Half of pot citations go to homeless

By David Kroman
Crosscut archive image.

Occidental Park in Pioneer Square is one of the areas near homeless shelters and a spot for occasional public use of pot.

By David Kroman

At the request of the Seattle City Council, Seattle Police Chief Kathleen O’Toole came to City Hall Monday to address the disproportionate number of marijuana citations issued to black men. That's a problem in the latest statistics, so much so that that O'Toole wondered whether her department should stop handing out tickets. But not included in the SPD report is an even greater disproportionality toward a different Seattle population: Of the 85 citations between July 1 and Dec. 31 2014, 40 were issued to people living in emergency or transitional housing.

Although Seattle is only 7 percent black, 27 percent of marijuana citations went to African Americans. When Chief O’Toole appeared before the council Monday morning, there was significant debate as to what that number actually means: Does this reveal bias in the police department, bias in those who call and complain, a blip in a relatively small sample size or something entirely different?

Lacking from that debate was a real understanding of who, beyond his or her skin color, was being cited. The disproportionality, said Councilmember Mike O’Brien, “doesn’t necessarily mean that something bad is happening, but we need to look into it.”

Through records obtained from the Seattle Municipal Court later Monday, Crosscut found that 40 of those cited for public marijuana use reside in several downtown emergency shelters, most commonly either the Downtown Emergency Services Center on Third Avenue or a Compass Housing facility in Pioneer Square. Knowing that nearly half of all citations are given to those in tenuous housing situations may aid in understanding exactly who is being cited.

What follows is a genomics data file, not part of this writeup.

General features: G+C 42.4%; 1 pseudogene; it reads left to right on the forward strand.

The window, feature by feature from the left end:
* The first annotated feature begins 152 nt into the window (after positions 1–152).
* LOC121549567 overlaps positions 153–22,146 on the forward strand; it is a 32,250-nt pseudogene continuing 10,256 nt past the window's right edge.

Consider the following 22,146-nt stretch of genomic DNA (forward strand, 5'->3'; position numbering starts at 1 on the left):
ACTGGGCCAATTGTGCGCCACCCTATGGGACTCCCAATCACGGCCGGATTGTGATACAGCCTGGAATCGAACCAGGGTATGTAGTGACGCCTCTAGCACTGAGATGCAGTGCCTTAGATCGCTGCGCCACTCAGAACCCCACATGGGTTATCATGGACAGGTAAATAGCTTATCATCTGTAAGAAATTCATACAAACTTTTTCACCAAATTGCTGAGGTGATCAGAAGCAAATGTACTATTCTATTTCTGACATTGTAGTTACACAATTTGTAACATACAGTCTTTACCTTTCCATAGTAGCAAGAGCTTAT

SPD’s numbers are under particular scrutiny because of Washington State’s place as the first state to legalize marijuana (with Colorado). An AP story about the disproportionality of citations in Seattle, based on reporting in the Seattle Times, has circulated through national news publications, including the Washington Post and the New York Times.

No one is more cognizant of this than Chief O’Toole, who was aggravated that this issue was getting such widespread attention. She expressed concern about spending too much of her time on a relatively small number of citations. “I don’t want to sit here every six months and respond to a handful of tickets,” she told the council.

In fact, she wondered whether the department should even bother handing out citations. “I’m here to look for some guidance,” she said.

O’Brien conceded, “It’s hard to call this a robust sample.” But, the council member said, the issue is important.

Some 94 percent of citations occurred in the West precinct, which covers downtown. Many of those citations happened along the Pike/Pine corridor, between the Pike Place Market and Westlake Park. This emphasis on downtown is largely the result of Seattle’s 9 ½ block strategy, the city’s program to clean up “public disorder” in Seattle’s major tourist hub.

Additionally, citations are often issued in response to complaints. So, considering the downtown corridor’s reliance on tourism and the Downtown Seattle Association’s efforts to make downtown public space feel more welcoming, it’s no surprise that these complaints lead to the busiest part of Seattle.

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About the Authors & Contributors

David Kroman

David Kroman

David Kroman is formerly a reporter at Crosscut, where he covered city politics.